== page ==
Incarceration Nations

A Journey to Justice in Prisons Around the World

Author: Baz Dreisinger

Publisher: Other Press, LLC

ISBN: 159051727X

Category: Corrections

Page: 325

View: 1869

In this crucial study, named one of the Washington Post's Notable Nonfiction Books of 2016 and now in paperback, Baz Dreisinger goes behind bars in nine countries to investigate the current conditions in prisons worldwide. Beginning in Africa and ending in Europe, Incarceration Nations is a first-person odyssey through the prison systems of the world. Professor, journalist, and founder of the Prison-to-College-Pipeline program, Dreisinger looks into the human stories of incarcerated men and women and those who imprison them, creating a jarring, poignant view of a world to which most are denied.

Disability Incarcerated

Imprisonment and Disability in the United States and Canada

Author: L. Ben-Moshe,C. Chapman,A. Carey

Publisher: Springer

ISBN: 1137388471

Category: Social Science

Page: 297

View: 6616

Disability Incarcerated offers an outstanding collection of interdisciplinary scholarship examining the incarceration and segregation of people with disabilities the United States and Canada.

College in Prison

Reading in an Age of Mass Incarceration

Author: Daniel Karpowitz

Publisher: Rutgers University Press

ISBN: 0813584132

Category: Social Science

Page: 160

View: 6323

Over the years, American colleges and universities have made various efforts to provide prisoners with access to education. However, few of these outreach programs presume that incarcerated men and women can rise to the challenge of a truly rigorous college curriculum. The Bard Prison Initiative is different. College in Prison chronicles how, since 2001, Bard College has provided hundreds of incarcerated men and women across the country access to a high-quality liberal arts education. Earning degrees in subjects ranging from Mandarin to advanced mathematics, graduates have, upon release, gone on to rewarding careers and elite graduate and professional programs. Yet this is more than just a story of exceptional individuals triumphing against the odds. It is a study in how the liberal arts can alter the landscape of some of our most important public institutions giving people from all walks of life a chance to enrich their minds and expand their opportunities. Drawing on fifteen years of experience as a director of and teacher within the Bard Prison Initiative, Daniel Karpowitz tells the story of BPI’s development from a small pilot project to a nationwide network. At the same time, he recounts dramatic scenes from in and around college-in-prison classrooms pinpointing the contested meanings that emerge in moments of highly-charged reading, writing, and public speaking. Through examining the transformative encounter between two characteristically American institutions—the undergraduate college and the modern penitentiary—College in Prison makes a powerful case for why liberal arts education is still vital to the future of democracy in the United States.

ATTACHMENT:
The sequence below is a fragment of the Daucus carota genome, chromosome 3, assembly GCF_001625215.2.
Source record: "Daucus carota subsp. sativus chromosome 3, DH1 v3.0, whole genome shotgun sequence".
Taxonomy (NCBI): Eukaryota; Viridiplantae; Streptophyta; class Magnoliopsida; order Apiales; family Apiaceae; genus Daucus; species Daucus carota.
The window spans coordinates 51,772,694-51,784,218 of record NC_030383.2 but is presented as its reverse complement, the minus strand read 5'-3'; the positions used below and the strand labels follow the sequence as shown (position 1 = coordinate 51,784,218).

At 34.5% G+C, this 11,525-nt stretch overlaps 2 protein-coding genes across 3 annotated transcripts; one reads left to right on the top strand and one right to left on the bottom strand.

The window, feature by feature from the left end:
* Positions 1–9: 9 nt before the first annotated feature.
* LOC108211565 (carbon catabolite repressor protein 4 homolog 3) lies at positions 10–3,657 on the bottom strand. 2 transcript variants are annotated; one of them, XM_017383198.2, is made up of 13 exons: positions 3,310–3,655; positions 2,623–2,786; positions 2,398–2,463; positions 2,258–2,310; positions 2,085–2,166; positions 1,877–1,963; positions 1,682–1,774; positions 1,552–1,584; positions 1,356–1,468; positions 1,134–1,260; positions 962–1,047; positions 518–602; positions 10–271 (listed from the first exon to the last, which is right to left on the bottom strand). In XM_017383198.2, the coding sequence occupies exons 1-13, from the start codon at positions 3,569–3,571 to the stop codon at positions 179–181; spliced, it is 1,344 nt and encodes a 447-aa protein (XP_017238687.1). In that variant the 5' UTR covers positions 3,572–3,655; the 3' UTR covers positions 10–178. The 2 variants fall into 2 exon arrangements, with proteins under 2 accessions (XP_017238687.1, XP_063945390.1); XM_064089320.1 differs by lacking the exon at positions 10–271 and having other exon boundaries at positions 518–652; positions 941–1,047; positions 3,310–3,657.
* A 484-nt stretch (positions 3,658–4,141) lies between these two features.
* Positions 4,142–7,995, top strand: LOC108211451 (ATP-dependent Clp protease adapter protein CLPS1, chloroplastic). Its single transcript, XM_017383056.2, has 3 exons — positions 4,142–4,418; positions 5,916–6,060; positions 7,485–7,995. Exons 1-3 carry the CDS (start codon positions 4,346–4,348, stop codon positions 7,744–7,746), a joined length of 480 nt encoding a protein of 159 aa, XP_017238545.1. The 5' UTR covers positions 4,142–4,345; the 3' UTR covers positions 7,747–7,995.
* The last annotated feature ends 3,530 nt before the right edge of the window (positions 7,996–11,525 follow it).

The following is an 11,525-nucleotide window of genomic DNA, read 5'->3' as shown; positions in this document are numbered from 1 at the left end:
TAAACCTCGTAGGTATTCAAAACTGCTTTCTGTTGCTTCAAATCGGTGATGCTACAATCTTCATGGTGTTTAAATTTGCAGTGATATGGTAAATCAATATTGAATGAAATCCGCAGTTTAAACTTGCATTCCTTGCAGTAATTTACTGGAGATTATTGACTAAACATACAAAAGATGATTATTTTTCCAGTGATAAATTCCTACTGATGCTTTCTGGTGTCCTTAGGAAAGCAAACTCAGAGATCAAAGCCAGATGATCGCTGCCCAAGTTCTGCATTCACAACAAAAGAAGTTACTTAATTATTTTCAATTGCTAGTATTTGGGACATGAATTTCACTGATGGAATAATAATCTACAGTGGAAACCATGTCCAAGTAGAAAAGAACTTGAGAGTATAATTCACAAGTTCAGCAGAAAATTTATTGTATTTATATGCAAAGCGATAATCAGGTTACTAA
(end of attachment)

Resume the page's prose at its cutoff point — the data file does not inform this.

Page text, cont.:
States of Confinement

Policing, Detention, and Prisons

Author: Joy James

Publisher: Macmillan

ISBN: 9780312294502

Category: Social Science

Page: 368

View: 9644

A diverse and pre-eminent group of scholars and activists expose the injustices of the U.S.'s incarceration policies, including domestic policing, imprisonment, the dealth penalty, and border militarization.

The Color Complex

The Politics of Skin Color Among African Americans

Author: Kathy Russell,Midge Wilson,Ronald E. Hall

Publisher: Anchor

ISBN: 0385471610

Category: Social Science

Page: 200

View: 4773

Presents a powerful argument backed by historical fact and anecdotal evidence, that color prejudice remains a devastating divide within black America.